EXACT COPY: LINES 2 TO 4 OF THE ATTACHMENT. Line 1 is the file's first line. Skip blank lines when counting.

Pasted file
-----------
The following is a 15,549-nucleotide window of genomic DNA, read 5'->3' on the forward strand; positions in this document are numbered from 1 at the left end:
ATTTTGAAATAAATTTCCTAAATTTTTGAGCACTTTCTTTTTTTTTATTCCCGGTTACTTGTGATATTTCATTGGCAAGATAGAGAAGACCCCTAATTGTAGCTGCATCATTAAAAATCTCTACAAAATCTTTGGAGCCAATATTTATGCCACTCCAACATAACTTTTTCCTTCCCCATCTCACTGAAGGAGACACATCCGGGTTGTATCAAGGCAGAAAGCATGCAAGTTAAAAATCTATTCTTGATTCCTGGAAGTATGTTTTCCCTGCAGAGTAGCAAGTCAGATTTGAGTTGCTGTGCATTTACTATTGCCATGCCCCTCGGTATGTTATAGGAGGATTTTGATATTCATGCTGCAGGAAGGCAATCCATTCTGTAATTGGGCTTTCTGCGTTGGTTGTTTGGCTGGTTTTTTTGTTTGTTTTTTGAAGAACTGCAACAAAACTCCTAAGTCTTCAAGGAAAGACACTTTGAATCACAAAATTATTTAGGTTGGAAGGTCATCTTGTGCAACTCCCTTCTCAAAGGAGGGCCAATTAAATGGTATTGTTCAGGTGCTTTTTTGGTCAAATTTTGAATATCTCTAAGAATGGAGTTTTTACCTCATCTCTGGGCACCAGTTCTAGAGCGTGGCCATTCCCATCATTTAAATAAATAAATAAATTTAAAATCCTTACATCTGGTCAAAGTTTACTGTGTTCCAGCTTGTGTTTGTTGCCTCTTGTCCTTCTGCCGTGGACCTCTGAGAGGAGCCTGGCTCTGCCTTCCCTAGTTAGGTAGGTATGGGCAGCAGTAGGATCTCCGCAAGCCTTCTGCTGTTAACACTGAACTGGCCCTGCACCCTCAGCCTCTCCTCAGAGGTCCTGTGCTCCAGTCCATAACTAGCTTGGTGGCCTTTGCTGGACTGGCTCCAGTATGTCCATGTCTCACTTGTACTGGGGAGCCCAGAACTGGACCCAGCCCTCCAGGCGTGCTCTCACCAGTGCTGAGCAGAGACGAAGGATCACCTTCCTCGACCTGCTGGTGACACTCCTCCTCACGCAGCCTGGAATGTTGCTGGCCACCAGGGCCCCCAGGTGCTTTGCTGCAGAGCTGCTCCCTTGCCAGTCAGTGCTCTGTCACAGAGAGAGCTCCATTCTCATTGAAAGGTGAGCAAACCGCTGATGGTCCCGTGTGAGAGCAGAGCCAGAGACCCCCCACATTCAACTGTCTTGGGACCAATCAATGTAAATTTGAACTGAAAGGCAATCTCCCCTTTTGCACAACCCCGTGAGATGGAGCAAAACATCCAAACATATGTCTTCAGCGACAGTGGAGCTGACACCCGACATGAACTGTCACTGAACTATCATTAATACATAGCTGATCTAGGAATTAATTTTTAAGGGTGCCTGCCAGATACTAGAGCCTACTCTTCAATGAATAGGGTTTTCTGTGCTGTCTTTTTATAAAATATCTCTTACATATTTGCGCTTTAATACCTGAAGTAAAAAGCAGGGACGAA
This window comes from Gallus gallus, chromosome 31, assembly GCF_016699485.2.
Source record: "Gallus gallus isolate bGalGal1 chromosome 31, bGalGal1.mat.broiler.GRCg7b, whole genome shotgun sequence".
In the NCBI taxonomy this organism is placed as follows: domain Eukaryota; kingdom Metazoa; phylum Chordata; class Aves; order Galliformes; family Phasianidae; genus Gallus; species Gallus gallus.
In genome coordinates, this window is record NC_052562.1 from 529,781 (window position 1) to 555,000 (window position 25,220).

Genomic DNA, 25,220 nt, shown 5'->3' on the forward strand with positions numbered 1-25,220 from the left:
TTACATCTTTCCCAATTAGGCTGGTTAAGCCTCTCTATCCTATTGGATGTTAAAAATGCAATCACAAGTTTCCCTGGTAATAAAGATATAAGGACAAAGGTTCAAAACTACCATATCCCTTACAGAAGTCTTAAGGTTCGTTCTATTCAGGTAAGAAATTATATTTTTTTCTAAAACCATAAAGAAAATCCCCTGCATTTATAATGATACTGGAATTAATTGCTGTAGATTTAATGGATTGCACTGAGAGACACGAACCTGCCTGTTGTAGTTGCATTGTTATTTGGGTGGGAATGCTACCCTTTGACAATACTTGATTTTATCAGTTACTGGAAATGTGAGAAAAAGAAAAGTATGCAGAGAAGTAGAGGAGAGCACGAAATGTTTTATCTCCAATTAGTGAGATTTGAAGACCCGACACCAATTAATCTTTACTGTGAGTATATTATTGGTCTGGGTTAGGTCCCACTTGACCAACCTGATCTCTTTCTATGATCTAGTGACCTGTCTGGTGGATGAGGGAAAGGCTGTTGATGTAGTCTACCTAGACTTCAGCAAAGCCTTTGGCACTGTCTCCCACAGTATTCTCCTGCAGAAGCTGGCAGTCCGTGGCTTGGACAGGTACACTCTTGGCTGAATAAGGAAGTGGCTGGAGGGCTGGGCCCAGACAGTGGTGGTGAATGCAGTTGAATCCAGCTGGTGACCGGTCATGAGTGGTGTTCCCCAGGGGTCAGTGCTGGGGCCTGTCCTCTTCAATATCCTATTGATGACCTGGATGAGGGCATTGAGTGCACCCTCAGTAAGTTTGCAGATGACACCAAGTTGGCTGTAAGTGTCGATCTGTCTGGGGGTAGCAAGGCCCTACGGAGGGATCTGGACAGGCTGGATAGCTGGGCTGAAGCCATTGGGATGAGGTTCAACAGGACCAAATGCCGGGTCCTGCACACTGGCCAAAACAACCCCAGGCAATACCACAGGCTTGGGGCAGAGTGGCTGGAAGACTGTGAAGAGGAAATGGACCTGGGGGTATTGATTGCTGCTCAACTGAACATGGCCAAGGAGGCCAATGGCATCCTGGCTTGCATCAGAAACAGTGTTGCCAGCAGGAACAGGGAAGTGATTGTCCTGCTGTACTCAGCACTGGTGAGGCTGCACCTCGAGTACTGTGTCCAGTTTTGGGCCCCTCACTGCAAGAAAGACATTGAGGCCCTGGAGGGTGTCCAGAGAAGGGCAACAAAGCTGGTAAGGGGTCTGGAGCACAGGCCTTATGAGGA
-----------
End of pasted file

ATTTTGAAATAAATTTCCTAAATTTTTGAGCACTTTCTTTTTTTTTATTCCCGGTTACTTGTGATATTTCATTGGCAAGATAGAGAAGACCCCTAATTGTAGCTGCATCATTAAAAATCTCTACAAAATCTTTGGAGCCAATATTTATGCCACTCCAACATAACTTTTTCCTTCCCCATCTCACTGAAGGAGACACATCCGGGTTGTATCAAGGCAGAAAGCATGCAAGTTAAAAATCTATTCTTGATTCCTGGAAGTATGTTTTCCCTGCAGAGTAGCAAGTCAGATTTGAGTTGCTGTGCATTTACTATTGCCATGCCCCTCGGTATGTTATAGGAGGATTTTGATATTCATGCTGCAGGAAGGCAATCCATTCTGTAATTGGGCTTTCTGCGTTGGTTGTTTGGCTGGTTTTTTTGTTTGTTTTTTGAAGAACTGCAACAAAACTCCTAAGTCTTCAAGGAAAGACACTTTGAATCACAAAATTATTTAGGTTGGAAGGTCATCTTGTGCAACTCCCTTCTCAAAGGAGGGCCAATTAAATGGTATTGTTCAGGTGCTTTTTTGGTCAAATTTTGAATATCTCTAAGAATGGAGTTTTTACCTCATCTCTGGGCACCAGTTCTAGAGCGTGGCCATTCCCATCATTTAAATAAATAAATAAATTTAAAATCCTTACATCTGGTCAAAGTTTACTGTGTTCCAGCTTGTGTTTGTTGCCTCTTGTCCTTCTGCCGTGGACCTCTGAGAGGAGCCTGGCTCTGCCTTCCCTAGTTAGGTAGGTATGGGCAGCAGTAGGATCTCCGCAAGCCTTCTGCTGTTAACACTGAACTGGCCCTGCACCCTCAGCCTCTCCTCAGAGGTCCTGTGCTCCAGTCCATAACTAGCTTGGTGGCCTTTGCTGGACTGGCTCCAGTATGTCCATGTCTCACTTGTACTGGGGAGCCCAGAACTGGACCCAGCCCTCCAGGCGTGCTCTCACCAGTGCTGAGCAGAGACGAAGGATCACCTTCCTCGACCTGCTGGTGACACTCCTCCTCACGCAGCCTGGAATGTTGCTGGCCACCAGGGCCCCCAGGTGCTTTGCTGCAGAGCTGCTCCCTTGCCAGTCAGTGCTCTGTCACAGAGAGAGCTCCATTCTCATTGAAAGGTGAGCAAACCGCTGATGGTCCCGTGTGAGAGCAGAGCCAGAGACCCCCCACATTCAACTGTCTTGGGACCAATCAATGTAAATTTGAACTGAAAGGCAATCTCCCCTTTTGCACAACCCCGTGAGATGGAGCAAAACATCCAAACATATGTCTTCAGCGACAGTGGAGCTGACACCCGACATGAACTGTCACTGAACTATCATTAATACATAGCTGATCTAGGAATTAATTTTTAAGGGTGCCTGCCAGATACTAGAGCCTACTCTTCAATGAATAGGGTTTTCTGTGCTGTCTTTTTATAAAATATCTCTTACATATTTGCGCTTTAATACCTGAAGTAAAAAGCAGGGACGAA
This window comes from Gallus gallus, chromosome 31, assembly GCF_016699485.2.
Source record: "Gallus gallus isolate bGalGal1 chromosome 31, bGalGal1.mat.broiler.GRCg7b, whole genome shotgun sequence".